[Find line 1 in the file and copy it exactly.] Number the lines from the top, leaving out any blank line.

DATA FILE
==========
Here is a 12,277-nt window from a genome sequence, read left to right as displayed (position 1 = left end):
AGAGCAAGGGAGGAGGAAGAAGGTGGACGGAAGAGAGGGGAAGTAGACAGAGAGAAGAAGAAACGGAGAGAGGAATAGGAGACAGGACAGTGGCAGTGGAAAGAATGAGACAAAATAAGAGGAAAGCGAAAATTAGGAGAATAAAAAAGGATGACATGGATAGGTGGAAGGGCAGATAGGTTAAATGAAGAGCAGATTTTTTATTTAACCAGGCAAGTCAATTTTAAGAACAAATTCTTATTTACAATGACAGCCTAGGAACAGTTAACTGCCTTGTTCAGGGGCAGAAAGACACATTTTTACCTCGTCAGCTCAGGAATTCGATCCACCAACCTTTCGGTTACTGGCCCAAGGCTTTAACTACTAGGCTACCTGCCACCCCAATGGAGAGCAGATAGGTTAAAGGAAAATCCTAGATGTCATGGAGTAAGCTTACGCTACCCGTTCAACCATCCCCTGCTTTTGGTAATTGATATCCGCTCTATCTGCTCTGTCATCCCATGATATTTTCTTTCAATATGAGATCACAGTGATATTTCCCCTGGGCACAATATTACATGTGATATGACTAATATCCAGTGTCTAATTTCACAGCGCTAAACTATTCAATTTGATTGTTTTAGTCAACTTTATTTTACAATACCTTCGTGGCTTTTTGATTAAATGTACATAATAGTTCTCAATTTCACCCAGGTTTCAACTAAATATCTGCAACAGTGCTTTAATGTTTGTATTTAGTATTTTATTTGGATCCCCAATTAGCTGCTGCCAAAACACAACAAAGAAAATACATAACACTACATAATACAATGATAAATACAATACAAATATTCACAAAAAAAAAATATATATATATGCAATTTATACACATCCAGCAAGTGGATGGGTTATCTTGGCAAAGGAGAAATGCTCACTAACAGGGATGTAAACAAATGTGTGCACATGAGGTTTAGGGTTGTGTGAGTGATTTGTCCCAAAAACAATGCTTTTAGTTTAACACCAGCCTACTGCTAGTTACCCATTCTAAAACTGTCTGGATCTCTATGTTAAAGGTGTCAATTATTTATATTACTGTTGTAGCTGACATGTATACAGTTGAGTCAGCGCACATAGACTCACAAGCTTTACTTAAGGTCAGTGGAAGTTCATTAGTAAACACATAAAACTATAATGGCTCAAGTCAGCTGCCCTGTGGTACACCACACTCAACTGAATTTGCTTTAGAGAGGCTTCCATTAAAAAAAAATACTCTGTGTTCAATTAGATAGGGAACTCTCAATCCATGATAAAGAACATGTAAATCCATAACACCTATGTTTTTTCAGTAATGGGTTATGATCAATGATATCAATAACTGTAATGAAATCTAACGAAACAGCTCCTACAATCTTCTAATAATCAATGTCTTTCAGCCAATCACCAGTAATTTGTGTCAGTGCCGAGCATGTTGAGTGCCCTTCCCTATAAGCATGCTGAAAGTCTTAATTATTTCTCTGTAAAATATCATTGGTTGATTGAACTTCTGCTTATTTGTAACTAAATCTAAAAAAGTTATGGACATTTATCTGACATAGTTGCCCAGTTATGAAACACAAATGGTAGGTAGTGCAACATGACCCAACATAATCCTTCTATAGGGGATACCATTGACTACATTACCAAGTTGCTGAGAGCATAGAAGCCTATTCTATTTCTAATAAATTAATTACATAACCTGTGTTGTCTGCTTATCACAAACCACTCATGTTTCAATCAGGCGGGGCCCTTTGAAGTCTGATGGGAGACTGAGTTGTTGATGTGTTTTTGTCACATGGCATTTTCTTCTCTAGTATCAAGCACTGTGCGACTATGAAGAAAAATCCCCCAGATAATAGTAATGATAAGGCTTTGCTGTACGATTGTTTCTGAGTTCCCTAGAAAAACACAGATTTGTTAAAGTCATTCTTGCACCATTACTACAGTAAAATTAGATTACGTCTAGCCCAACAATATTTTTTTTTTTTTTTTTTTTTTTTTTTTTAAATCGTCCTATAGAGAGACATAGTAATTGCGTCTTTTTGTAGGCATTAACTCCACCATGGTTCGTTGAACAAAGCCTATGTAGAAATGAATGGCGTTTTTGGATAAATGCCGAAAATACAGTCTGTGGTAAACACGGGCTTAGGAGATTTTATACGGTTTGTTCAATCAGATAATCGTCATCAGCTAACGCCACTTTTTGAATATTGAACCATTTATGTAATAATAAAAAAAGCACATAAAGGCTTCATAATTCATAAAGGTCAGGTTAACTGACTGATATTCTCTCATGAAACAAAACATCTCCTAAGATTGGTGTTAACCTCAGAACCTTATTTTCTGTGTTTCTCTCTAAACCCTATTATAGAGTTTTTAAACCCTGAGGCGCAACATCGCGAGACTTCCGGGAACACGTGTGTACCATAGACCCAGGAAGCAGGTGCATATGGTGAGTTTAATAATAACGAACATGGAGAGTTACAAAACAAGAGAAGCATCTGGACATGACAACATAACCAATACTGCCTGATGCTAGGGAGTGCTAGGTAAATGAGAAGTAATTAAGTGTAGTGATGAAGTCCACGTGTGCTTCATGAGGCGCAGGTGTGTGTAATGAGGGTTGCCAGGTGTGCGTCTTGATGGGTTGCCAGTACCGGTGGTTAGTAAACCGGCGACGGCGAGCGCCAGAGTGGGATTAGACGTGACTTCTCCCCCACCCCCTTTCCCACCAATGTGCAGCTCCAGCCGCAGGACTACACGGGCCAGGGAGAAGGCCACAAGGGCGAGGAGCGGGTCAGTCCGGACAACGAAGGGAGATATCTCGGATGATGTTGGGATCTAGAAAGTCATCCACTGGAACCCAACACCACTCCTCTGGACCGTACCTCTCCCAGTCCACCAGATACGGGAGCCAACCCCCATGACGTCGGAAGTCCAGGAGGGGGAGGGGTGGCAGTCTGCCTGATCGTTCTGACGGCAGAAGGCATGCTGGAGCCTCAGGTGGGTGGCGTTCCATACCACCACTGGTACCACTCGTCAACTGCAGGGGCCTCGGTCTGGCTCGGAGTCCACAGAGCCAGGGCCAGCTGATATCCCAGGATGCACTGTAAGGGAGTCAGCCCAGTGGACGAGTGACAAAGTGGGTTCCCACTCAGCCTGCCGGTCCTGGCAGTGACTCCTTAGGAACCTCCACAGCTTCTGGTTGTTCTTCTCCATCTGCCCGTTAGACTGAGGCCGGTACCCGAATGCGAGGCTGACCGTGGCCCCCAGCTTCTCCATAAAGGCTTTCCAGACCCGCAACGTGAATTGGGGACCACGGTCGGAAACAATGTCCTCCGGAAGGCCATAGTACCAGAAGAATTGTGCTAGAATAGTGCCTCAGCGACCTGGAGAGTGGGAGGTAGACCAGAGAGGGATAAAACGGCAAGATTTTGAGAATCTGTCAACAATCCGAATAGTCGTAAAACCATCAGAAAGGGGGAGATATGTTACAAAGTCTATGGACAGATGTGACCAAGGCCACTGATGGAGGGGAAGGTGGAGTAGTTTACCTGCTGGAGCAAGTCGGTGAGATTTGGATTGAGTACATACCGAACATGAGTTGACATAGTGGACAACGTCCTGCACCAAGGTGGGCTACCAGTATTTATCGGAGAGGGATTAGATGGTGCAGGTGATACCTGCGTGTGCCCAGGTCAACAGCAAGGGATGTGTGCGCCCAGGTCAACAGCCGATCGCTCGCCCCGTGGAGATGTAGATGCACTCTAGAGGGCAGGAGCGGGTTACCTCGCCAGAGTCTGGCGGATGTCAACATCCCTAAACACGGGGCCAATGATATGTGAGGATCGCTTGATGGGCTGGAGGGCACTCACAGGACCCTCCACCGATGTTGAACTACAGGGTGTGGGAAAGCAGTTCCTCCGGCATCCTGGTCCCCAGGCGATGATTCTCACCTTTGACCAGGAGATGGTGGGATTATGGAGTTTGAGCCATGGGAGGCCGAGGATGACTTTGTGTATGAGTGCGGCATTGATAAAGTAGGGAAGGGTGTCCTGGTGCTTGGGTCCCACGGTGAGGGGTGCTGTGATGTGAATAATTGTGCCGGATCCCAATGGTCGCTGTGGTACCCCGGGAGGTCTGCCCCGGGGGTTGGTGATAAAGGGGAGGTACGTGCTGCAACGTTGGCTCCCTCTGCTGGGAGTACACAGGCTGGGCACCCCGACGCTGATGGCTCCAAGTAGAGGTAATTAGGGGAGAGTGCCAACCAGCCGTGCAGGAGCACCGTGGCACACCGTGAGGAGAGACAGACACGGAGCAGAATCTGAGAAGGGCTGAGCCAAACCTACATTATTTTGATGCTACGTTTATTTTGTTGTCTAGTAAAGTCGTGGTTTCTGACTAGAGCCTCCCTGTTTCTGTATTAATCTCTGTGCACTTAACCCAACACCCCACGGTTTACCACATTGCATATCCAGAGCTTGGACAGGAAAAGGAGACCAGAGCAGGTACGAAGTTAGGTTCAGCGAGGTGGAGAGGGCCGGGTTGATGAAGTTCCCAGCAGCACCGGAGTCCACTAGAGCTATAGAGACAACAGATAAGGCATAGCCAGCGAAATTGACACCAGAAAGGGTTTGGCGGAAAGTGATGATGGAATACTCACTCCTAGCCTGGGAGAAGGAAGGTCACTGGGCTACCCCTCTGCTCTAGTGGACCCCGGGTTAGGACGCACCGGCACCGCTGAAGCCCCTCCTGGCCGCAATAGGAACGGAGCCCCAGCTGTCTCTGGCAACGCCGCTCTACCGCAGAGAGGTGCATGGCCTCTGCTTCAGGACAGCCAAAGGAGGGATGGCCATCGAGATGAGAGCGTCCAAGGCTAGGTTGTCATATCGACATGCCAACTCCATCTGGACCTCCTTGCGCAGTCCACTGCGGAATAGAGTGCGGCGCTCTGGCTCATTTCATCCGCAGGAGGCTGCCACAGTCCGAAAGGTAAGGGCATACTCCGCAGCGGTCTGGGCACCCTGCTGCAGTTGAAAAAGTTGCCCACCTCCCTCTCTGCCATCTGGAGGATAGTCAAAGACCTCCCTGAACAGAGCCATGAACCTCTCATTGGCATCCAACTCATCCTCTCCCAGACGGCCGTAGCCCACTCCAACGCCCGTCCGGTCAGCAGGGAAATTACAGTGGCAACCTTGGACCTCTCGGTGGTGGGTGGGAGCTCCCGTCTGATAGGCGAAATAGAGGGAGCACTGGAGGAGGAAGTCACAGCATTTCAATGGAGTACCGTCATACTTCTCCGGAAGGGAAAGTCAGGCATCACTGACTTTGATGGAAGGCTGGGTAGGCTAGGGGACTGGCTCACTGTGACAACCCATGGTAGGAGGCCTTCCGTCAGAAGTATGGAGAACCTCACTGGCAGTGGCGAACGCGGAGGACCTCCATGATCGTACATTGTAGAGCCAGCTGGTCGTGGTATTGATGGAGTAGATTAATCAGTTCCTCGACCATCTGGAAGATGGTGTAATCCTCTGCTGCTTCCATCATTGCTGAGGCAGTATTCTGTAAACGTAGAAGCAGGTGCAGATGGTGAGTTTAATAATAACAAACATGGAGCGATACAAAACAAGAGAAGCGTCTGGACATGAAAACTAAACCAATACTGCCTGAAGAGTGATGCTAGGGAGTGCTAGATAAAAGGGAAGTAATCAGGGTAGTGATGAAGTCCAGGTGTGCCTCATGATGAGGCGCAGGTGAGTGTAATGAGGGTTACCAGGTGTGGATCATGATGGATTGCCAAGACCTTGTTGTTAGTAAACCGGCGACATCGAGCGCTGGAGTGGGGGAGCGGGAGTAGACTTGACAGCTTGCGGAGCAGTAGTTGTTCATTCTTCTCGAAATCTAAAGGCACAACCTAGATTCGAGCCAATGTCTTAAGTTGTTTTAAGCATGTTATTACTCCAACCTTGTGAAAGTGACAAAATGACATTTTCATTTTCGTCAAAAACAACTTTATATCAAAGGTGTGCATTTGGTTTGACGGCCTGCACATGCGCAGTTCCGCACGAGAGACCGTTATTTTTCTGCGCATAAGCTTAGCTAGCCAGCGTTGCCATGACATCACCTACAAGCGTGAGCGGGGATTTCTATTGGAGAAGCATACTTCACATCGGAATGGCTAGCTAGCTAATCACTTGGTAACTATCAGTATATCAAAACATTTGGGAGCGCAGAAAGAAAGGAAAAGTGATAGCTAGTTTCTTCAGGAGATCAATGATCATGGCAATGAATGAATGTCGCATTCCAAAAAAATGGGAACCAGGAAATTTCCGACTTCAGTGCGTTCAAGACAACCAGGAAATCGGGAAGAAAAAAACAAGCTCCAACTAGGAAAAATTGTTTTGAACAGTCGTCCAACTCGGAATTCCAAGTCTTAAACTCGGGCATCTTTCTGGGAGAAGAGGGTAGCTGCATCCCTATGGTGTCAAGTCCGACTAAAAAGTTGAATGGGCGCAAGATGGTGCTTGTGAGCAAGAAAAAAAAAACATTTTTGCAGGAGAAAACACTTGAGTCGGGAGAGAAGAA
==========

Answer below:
Here is a 12,277-nt window from a genome sequence, read left to right as displayed (position 1 = left end):